Rare snow day delivers a mixed bag to Auburn, foothills

Heaviest snowfall for Downtown Auburn in nearly 20 years
By: Gus Thomson, Journal Staff Writer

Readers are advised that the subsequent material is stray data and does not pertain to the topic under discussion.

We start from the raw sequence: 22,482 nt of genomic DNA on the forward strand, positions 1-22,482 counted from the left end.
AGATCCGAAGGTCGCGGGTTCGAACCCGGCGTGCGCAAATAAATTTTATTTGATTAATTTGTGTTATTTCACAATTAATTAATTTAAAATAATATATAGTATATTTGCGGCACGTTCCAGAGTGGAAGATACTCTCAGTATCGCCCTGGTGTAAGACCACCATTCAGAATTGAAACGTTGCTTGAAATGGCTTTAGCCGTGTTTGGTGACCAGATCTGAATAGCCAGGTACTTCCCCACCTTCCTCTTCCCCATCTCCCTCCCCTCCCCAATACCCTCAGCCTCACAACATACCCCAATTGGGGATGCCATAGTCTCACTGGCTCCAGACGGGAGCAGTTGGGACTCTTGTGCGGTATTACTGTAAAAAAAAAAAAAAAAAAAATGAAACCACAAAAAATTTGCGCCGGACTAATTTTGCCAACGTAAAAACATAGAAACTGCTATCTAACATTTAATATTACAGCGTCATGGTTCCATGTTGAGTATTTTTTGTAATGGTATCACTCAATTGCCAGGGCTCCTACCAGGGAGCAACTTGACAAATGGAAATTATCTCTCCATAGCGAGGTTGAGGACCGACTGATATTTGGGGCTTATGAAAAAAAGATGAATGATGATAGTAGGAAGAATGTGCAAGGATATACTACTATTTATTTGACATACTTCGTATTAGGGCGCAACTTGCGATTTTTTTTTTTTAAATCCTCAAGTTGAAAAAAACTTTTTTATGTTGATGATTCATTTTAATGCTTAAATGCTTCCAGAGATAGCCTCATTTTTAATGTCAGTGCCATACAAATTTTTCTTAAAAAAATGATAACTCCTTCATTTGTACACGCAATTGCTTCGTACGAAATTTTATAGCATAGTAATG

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The Auburn area woke up Monday to one of the heaviest snowfalls in recent memory. Auburn was hit hard overnight by a storm that brought freezing temperatures and four inches of the white stuff to Downtown. Up to 8 inches fell in outlying areas. The snow was a mixed blessing, with schools closed and bundled-up children exploding out of their houses for a rare chance at snowball fights, making snowmen and even sledding or snowboarding. But the snow wasn’t a welcome sight for drivers. Auburn’s Ryan Lund didn’t have to go to Auburn Elementary School so he spent part of his Snow Day skidding down any slope he could find in the Downtown area on a boogie board made for snow sledding. “I didn’t think we would get this much,” said the 9-year-old, his cheeks rosy from the cold. “It’s just really fun to sled in it and have snowball fights.” The storm made driving a challenge, particularly in the morning hours on unplowed roads. The beauty and the danger created a mixed blessing for Auburn resident Alexandra Carnahan, who initially was thrilled that her children were experiencing their first real snowfall. But venturing out in her van to open for the day at Old Town’s Tsuda’s Eatery, she found herself dealing with the down side of the storm along a steep stretch of Virginia Street. A man helping another vehicle navigate the slippery slope tried to get out of the way as she approached but lost his footing. Carnahan said she was able to avoid the neighbor but her all-wheel drive minivan ended up on its side in a ditch. She was uninjured and at work soon afterward. Other areas of Placer County were also finding that winter had barged in a little early – and flexed some unexpected muscle. Rarely touched by even a sprinkling of snow, even Newcastle recorded a measurable amount. Sue Lizotte, produce manager of Newcastle Produce, said about 2 inches stuck on the ground. In Colfax, Bruce Hanley at the Sierra Energy 76 Unocal station said a foot of snow had fallen and it was still coming down at mid-afternoon. With chain controls between Baxter and the state line on Interstate 80, Sierra Energy was doing a brisk business selling tire chains, he noted. Colfax Pizza Factory owner Carey Roblez said the business encountered a spike in sales when hungry bus passengers rolled in after being stranded after a chain popped a tire. MORE THAN A FOOT IN FORESTHILL Foresthill’s Worton’s Market was selling plenty of shovels and salt, said the store’s Amber Gentry. Foresthill is above 3,000 feet. About 1.5 feet to 2 feet had fallen by the afternoon, Gentry said. The snowstorm snuck in while most of Auburn was sleeping overnight. At 6:30 a.m. Monday the storm had weakened and by 8 a.m., the snow had stopped, with low cloud moving in. But temperatures continued to stay at around freezing, resulting in sporadic snow mixed with light rain throughout the morning. The snowfall is the heaviest since 4.5 inches was recorded in Downtown Auburn on Feb. 16 and 17, 1990. During that storm, the roof on the Raley’s supermarket at the Foresthill exit collapsed, with no injuries inside. The 1990 storm also caused a hillside near Baxter to give way, sending debris onto Interstate 80 and closing traffic in both directions. SNOW IN VALLEY On the Valley floor, South Placer County was getting some snow Monday, with Roseville and Rocklin experiencing light, wet snow on the shoulders of roads, California Highway Patrol Officer Dave Martinez said. Without power, some area businesses were choosing to close Monday. Stacy Pedersen of The Master Technicians on Locksley Lane in North Auburn reported the decision was made at 4 a.m. because of a power loss and snow to shut for the day. For those that stayed open, the day was a mixed bag. Lizotte said that despite the lure of hot soup and warm drinks, people were likely staying home rather than visiting the Newcastle business. Carnahan said she was seeing new customers because of power outages in the Auburn area, with a strong demand for coffee people weren’t able to make at home. POWER OUTAGES The heavy snowfall caused power outages that were mostly the result of downed trees and branches. Pacific Gas & Electric customers, including Placer High School and nearby residences were without power early Monday, joining 6,700 blacked out in the Auburn area. PG&E spokeswoman Brandi Ehlers said thousands of customers in the Sierra were without power. Overnight on Interstate 80, chains were required on all vehicles except four-wheel-drives with snow tires on all four wheels from Auburn to the Nevada State line. CHP ADVICE CHP Officer Dave Martinez said that his office is advising people not to drive in the snow, especially east of Auburn. "Everything past Auburn is going to be pretty bad," Martinez said. "If you don't have to, you shouldn't drive." People who have to drive should leave enough time for probable delays because of winter conditions throughout the county, Martinez said. GEORGETOWN DIVIDE HIT HARD PG&E said 1,290 customers in Cool, 1,709 in Georgetown and 1,429 in Garden Valley were without power. As of 8 a.m., Foresthill, Weimar and Colfax had no outages. Meadow Vista had 1,788 homes and businesses without power, while Newcastle had 56 PG&E customers without electricity. Ehlers said that if people see a downed power line, they should assume that it's a live wire and call 9-1-1. Once that call is made, they can report it to the PG&E storm line at 1-800-PGE-5002. PG&E is asking for patience from customers as crews deal with multiple outages and difficulty getting to more remote areas. In Auburn, for instance, there were 41 separate outages, Ehlers said. Trees and limbs falling under the weight of the snow were blamed for most of the outages. At 8 a.m. the California Highway Patrol reported downed trees along Edgewood Road and Orange Street in Auburn. Indian Hill Road's steep south side was shut down after multiple spinouts. Limbs were also falling onto homes. Florence Parlin, an Auburn Hills Mobilehome Park resident, said she was shaken when limbs from a pine tree towering over her home fell onto her roof. -------------------------------------------- Cold should linger but snow not expected The foothills freeze should continue until at least Wednesday, the National Weather Service is forecasting. Temperatures were expected to dip into the mid-20s overnight Monday in the Auburn area and then reach the high 30s or low 40s during the day today. But the Arctic front will drop temperatures back into the upper 20s again tonight. Jason Clapp, a meteorologist with the Sacramento Weather Service office, said Monday that a chance of fog could moderate temperatures in some areas but that could be offset in the foothills by the presence of snowpack left over from the storm overnight Sunday. No measurable precipitation is expected through Wednesday. Rain will return Thursday to elevations below 3,000 to 4,000 feet. By the weekend, snow levels will have risen again – this time to 5,000 feet, or about where Blue Canyon is. – Gus Thomson